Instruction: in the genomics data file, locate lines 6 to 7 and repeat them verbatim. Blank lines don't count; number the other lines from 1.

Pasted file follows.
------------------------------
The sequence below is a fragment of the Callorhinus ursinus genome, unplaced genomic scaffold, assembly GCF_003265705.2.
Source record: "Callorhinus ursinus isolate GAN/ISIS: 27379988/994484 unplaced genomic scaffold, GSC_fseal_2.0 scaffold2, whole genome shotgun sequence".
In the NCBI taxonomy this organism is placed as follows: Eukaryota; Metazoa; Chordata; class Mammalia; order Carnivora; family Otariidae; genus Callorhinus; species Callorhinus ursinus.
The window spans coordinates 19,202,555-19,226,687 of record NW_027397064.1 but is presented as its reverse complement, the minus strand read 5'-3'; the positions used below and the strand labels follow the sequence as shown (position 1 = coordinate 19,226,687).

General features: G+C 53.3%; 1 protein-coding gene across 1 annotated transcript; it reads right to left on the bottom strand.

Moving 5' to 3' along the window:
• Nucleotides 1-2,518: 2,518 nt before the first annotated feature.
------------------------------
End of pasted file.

Moving 5' to 3' along the window:
• Nucleotides 1-2,518: 2,518 nt before the first annotated feature.